Making Carrboro Home: User Alteration of Company Space. (2005)
Directed by Patrick Lee Lucas. 158pp.
This investigation considers the mill housing in Carrboro, North Carolina, and its evolution once it passed from company to private ownership. Seeking to bring together an existing body of knowledge, and apply it to a specific place and time, the study supplements the scholarship and evaluations of the built environment. Carrboro fits into a national textile history, and its mills are simultaneously consistent with and different from the industry as a whole. Like much of the Southern textile industry, the company built the workers’ housing, maintained it for decades, and then sold the majority of the properties at auction in 1939. A change in the houses was inevitable, as individuals altered what were once identical structures. Using material cultural theory, industrial landscape studies and an understanding of the ways that buildings evolve, a small sample of the original mill houses reveal the cultural weathering and alterations made after the auction. These renovations demonstrate the shifting requirements and desires of the owners and how people show personal identity within the built environment.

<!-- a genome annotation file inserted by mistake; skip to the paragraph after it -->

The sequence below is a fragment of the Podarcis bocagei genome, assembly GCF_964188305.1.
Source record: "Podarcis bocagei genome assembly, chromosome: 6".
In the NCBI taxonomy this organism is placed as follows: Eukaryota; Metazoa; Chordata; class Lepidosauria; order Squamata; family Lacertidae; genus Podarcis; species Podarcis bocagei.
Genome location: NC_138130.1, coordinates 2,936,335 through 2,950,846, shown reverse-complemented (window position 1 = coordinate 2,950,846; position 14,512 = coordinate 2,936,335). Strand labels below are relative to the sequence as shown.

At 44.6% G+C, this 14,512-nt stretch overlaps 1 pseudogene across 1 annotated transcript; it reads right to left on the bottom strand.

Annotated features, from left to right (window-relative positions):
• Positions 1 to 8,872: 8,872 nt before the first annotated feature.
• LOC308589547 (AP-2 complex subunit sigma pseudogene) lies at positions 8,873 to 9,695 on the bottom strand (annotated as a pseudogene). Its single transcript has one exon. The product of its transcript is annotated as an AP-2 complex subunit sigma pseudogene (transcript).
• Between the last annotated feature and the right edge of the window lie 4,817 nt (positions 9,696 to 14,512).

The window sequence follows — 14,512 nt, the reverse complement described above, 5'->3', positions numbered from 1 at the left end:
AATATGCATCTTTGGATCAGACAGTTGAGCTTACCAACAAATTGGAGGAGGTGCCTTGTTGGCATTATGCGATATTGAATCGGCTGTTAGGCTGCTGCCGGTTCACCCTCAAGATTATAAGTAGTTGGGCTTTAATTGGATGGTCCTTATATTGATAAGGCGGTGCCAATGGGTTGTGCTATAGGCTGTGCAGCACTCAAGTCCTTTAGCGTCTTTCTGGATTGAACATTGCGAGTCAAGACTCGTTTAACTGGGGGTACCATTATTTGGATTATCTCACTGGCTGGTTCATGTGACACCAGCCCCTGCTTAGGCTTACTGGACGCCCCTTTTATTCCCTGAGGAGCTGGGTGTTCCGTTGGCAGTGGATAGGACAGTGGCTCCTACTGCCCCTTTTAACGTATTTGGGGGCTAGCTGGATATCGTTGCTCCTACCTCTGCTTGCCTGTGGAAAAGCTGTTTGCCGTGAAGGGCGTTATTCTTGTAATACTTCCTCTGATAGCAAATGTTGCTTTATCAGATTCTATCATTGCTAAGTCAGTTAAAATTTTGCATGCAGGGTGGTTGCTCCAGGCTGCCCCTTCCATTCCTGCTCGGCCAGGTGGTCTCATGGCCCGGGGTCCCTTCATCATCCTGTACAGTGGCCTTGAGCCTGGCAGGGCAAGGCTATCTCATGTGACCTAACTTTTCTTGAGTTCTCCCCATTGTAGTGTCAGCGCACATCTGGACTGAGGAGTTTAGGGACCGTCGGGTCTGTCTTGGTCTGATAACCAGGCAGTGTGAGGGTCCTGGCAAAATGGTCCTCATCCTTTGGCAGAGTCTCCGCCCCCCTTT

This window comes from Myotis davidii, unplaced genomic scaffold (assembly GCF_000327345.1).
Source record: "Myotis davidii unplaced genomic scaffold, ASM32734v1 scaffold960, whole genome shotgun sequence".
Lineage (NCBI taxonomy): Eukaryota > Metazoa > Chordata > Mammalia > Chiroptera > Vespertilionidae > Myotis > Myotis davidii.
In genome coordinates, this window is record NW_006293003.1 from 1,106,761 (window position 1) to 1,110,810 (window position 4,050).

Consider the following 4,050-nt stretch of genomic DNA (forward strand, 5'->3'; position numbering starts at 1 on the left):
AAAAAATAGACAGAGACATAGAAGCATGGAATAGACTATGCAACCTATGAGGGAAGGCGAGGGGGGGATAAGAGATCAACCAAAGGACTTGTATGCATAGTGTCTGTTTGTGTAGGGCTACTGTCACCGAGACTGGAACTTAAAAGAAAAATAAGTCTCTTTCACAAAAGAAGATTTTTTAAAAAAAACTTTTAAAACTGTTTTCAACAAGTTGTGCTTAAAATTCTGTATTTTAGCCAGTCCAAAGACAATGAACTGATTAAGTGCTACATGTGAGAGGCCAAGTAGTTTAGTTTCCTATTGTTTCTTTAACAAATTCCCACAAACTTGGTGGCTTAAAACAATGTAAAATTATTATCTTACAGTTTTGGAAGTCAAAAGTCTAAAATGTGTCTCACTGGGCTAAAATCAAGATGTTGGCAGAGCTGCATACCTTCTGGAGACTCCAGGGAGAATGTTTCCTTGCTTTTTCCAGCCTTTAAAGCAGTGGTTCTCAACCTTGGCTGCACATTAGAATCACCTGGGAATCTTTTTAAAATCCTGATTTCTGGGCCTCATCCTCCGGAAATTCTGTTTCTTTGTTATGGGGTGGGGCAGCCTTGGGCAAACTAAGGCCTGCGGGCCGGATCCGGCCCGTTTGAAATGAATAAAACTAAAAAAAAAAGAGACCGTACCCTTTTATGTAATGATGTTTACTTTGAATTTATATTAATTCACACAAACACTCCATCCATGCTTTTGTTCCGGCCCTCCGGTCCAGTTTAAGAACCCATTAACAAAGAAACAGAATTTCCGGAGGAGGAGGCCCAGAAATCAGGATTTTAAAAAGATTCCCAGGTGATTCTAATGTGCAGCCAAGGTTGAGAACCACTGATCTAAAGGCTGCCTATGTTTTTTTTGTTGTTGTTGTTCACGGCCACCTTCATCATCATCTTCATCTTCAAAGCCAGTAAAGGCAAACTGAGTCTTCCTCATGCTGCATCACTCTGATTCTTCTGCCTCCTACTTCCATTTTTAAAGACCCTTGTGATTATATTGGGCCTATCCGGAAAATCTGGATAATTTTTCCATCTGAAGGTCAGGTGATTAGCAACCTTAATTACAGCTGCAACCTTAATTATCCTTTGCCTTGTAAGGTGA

View complete thesis at http://libres.uncg.edu/edocs/etd/1022/umi-uncg-1022.pdf